Headaches, abdominal pain, constipation and soiling, bedwetting, tics, sleep problems, and stress-related difficulties are psychophysiological problems frequently encountered in pediatric health care. These problems are highly stressful to children, youth, and families and often cause significant impairment in daily functioning. The Pediatric Behavioral Medicine Program at The Children's Hospital at The Cleveland Clinic offers behavioral assessment and treatment of recurrent pains, incontinence, and other mind-body problems, with the goals of helping children gain control over their symptoms and restoring normal activity level. The objectives of the assessment process are to increase understanding of psychological/behavioral contributors to the child's symptoms and to assist in the development of a comprehensive behavioral treatment plan. Treatment services are problem-focused and short-term in nature. An emphasis is on empirically supported interventions, reflecting the state of the art in behavioral treatment. Treatment plans are individually tailored and may include self-regulation skills training, biofeedback, relaxation/mental imagery, parent management training, and cognitive-behavioral therapy. Behavioral Medicine staff collaborate with referring health care providers and are available to consult with schools, child care, and other relevant settings.
The Pediatric Behavioral Medicine Program accepts referrals from primary care practitioners and pediatric subspecialists following medical evaluation and recommendation for behavioral assessment and treatment. For some children, Behavioral Medicine intervention represents the primary treatment modality for their problems. For others, these treatment services are an adjunct to standard medical management. Behavioral Medicine staff can also assist in the differential diagnosis of psychophysiological problems and facilitate referrals to other Cleveland Clinic practitioners, as appropriate.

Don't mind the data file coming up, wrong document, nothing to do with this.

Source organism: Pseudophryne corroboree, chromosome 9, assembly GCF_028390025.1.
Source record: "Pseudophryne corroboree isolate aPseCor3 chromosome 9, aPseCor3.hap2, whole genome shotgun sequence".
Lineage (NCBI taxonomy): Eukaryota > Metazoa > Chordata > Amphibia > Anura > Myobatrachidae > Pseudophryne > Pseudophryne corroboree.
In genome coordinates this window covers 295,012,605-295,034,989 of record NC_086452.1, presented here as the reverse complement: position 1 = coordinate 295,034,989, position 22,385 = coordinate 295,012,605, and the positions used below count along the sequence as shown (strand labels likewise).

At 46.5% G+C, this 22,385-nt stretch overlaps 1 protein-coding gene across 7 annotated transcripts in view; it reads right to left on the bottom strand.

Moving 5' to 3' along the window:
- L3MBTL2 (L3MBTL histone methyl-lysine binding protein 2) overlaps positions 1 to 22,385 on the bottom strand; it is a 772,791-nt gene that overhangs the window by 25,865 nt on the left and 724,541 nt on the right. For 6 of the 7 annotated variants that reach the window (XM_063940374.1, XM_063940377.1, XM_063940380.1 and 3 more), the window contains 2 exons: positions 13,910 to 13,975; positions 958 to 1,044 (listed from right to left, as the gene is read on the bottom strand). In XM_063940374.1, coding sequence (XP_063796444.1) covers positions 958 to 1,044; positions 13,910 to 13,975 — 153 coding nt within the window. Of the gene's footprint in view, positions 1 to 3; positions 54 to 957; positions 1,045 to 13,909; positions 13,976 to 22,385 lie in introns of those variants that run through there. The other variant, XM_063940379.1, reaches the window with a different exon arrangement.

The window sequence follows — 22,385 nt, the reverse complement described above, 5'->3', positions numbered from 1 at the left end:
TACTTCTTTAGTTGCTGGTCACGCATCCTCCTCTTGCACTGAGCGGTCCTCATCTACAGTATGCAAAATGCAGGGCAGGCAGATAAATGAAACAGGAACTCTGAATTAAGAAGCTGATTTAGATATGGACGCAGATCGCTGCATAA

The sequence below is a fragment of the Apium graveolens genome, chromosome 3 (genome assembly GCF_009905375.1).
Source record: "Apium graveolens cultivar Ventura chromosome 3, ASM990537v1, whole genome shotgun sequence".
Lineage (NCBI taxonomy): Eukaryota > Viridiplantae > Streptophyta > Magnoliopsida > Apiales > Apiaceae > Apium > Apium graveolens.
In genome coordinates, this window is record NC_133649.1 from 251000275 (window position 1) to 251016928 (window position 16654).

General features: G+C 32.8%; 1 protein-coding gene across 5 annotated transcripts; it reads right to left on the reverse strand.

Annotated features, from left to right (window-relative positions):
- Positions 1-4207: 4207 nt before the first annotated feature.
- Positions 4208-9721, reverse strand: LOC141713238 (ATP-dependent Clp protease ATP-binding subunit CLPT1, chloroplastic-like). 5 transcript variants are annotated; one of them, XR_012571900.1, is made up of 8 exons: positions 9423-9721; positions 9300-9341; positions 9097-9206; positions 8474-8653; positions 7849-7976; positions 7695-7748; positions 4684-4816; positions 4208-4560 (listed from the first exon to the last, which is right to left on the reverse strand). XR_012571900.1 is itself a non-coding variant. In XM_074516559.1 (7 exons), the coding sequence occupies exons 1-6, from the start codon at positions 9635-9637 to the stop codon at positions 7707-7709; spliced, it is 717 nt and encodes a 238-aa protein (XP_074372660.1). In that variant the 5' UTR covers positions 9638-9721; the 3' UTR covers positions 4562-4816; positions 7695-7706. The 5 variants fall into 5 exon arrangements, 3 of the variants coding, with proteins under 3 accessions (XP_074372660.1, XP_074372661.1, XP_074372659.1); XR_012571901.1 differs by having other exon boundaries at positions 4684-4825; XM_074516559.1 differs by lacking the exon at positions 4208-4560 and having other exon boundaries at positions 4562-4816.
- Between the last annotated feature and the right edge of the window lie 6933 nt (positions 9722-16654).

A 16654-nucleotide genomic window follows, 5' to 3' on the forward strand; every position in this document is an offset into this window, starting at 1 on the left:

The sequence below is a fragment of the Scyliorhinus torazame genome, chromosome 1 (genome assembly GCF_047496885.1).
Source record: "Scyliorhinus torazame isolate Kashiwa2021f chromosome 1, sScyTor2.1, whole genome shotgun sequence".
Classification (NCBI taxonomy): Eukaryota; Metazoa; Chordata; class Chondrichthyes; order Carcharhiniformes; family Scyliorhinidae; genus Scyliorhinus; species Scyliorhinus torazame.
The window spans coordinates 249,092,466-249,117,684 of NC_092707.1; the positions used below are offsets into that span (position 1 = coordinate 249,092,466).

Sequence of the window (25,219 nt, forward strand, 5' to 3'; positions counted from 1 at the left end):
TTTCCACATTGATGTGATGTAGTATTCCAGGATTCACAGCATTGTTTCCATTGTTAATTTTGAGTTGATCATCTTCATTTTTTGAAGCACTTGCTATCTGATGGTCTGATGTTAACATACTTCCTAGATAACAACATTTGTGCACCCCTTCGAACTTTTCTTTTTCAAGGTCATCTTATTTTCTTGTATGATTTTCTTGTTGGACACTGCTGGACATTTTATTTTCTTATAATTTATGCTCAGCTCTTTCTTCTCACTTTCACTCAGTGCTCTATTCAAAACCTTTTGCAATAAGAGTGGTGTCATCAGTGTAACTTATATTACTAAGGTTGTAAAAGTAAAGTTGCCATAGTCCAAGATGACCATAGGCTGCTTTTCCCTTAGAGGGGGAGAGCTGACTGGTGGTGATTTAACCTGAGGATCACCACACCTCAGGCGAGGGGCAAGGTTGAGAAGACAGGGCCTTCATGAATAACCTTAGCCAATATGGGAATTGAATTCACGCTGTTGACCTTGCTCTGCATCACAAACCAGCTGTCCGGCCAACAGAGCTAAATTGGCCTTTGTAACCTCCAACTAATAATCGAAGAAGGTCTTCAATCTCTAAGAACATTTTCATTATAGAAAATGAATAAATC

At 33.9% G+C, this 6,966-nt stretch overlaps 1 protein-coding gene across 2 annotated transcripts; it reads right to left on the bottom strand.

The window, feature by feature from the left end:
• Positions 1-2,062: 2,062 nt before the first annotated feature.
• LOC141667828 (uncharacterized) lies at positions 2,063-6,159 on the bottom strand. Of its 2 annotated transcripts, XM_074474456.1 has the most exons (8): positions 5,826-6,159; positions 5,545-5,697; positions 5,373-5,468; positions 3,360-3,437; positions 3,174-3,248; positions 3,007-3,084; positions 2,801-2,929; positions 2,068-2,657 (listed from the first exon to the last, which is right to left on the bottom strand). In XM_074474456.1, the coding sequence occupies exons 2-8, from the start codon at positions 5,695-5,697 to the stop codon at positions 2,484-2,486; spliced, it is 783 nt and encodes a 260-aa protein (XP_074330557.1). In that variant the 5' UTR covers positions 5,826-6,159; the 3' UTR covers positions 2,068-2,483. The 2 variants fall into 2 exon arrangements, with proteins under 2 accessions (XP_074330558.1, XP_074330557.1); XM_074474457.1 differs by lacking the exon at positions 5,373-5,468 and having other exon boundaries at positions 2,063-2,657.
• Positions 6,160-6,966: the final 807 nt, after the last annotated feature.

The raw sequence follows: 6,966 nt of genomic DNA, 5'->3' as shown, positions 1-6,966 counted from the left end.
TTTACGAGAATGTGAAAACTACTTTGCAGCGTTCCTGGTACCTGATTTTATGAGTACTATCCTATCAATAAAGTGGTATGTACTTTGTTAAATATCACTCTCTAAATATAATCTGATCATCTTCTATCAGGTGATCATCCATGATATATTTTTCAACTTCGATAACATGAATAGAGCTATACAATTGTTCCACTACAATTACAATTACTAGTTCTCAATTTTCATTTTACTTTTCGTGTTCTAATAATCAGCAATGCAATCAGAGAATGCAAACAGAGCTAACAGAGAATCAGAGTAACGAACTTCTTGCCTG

The Pediatric Behavioral Medicine Program is a training site for Cleveland Clinic psychology fellows and pediatric residents. Under staff supervision, trainees may be involved in all aspects of clinical service delivery, including assessment, patient education, treatment, and consultation. The program maintains a standardized database to facilitate research examining the nature and treatment of recurrent pains, incontinence, and other psychophysiological problems in children and adolescents. The goals of this research are to promote better understanding of these problems and to improve the treatment and care of those affected by them.
For more information on the Pediatric Behavioral Medicine Program, please contact Gerard A. Banez, Ph.D. at (216) 445-8658. To refer patients, call (216) 445-2066.
The Section of Pediatric Psychology
is located at the Main
Campus, in the A Building, between Carnegie Avenue and Euclid
Avenue and on East 100th Street in downtown Cleveland.